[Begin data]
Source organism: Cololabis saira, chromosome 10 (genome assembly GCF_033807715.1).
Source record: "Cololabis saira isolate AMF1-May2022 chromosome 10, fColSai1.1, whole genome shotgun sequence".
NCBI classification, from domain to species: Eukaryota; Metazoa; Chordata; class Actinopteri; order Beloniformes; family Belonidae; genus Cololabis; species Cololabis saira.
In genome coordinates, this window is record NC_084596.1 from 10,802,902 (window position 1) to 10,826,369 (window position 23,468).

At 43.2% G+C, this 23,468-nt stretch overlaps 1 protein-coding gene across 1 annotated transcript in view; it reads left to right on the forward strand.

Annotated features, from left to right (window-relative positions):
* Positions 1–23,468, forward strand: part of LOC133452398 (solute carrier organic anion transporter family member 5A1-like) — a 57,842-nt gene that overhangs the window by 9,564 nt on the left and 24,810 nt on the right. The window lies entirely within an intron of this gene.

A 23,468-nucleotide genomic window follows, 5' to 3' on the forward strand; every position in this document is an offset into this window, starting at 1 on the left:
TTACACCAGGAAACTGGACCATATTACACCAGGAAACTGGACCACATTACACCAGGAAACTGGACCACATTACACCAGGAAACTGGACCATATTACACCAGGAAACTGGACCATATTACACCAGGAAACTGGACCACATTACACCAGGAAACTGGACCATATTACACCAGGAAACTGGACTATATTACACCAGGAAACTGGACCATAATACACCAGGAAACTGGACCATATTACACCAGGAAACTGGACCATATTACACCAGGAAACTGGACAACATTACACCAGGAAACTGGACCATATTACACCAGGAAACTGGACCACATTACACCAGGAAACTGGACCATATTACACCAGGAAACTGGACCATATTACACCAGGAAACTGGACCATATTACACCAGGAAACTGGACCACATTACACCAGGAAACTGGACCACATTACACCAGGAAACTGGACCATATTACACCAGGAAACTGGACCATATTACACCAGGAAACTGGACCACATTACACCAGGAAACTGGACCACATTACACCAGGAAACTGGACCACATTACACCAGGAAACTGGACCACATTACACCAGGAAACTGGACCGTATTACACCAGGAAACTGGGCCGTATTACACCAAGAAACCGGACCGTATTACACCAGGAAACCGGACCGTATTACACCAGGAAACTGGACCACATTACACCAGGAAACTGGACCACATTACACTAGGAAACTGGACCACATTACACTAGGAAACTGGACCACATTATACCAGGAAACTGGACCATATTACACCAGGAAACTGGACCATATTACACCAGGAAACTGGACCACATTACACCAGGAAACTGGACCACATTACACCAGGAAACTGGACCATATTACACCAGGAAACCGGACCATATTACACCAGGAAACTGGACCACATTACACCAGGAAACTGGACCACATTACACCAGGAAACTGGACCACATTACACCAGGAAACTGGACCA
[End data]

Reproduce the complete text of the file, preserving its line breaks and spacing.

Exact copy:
Source organism: Cololabis saira, chromosome 10 (genome assembly GCF_033807715.1).
Source record: "Cololabis saira isolate AMF1-May2022 chromosome 10, fColSai1.1, whole genome shotgun sequence".
NCBI classification, from domain to species: Eukaryota; Metazoa; Chordata; class Actinopteri; order Beloniformes; family Belonidae; genus Cololabis; species Cololabis saira.
In genome coordinates, this window is record NC_084596.1 from 10,802,902 (window position 1) to 10,826,369 (window position 23,468).

At 43.2% G+C, this 23,468-nt stretch overlaps 1 protein-coding gene across 1 annotated transcript in view; it reads left to right on the forward strand.

Annotated features, from left to right (window-relative positions):
* Positions 1–23,468, forward strand: part of LOC133452398 (solute carrier organic anion transporter family member 5A1-like) — a 57,842-nt gene that overhangs the window by 9,564 nt on the left and 24,810 nt on the right. The window lies entirely within an intron of this gene.

A 23,468-nucleotide genomic window follows, 5' to 3' on the forward strand; every position in this document is an offset into this window, starting at 1 on the left:
TTACACCAGGAAACTGGACCATATTACACCAGGAAACTGGACCACATTACACCAGGAAACTGGACCACATTACACCAGGAAACTGGACCATATTACACCAGGAAACTGGACCATATTACACCAGGAAACTGGACCACATTACACCAGGAAACTGGACCATATTACACCAGGAAACTGGACTATATTACACCAGGAAACTGGACCATAATACACCAGGAAACTGGACCATATTACACCAGGAAACTGGACCATATTACACCAGGAAACTGGACAACATTACACCAGGAAACTGGACCATATTACACCAGGAAACTGGACCACATTACACCAGGAAACTGGACCATATTACACCAGGAAACTGGACCATATTACACCAGGAAACTGGACCATATTACACCAGGAAACTGGACCACATTACACCAGGAAACTGGACCACATTACACCAGGAAACTGGACCATATTACACCAGGAAACTGGACCATATTACACCAGGAAACTGGACCACATTACACCAGGAAACTGGACCACATTACACCAGGAAACTGGACCACATTACACCAGGAAACTGGACCACATTACACCAGGAAACTGGACCGTATTACACCAGGAAACTGGGCCGTATTACACCAAGAAACCGGACCGTATTACACCAGGAAACCGGACCGTATTACACCAGGAAACTGGACCACATTACACCAGGAAACTGGACCACATTACACTAGGAAACTGGACCACATTACACTAGGAAACTGGACCACATTATACCAGGAAACTGGACCATATTACACCAGGAAACTGGACCATATTACACCAGGAAACTGGACCACATTACACCAGGAAACTGGACCACATTACACCAGGAAACTGGACCATATTACACCAGGAAACCGGACCATATTACACCAGGAAACTGGACCACATTACACCAGGAAACTGGACCACATTACACCAGGAAACTGGACCACATTACACCAGGAAACTGGACCA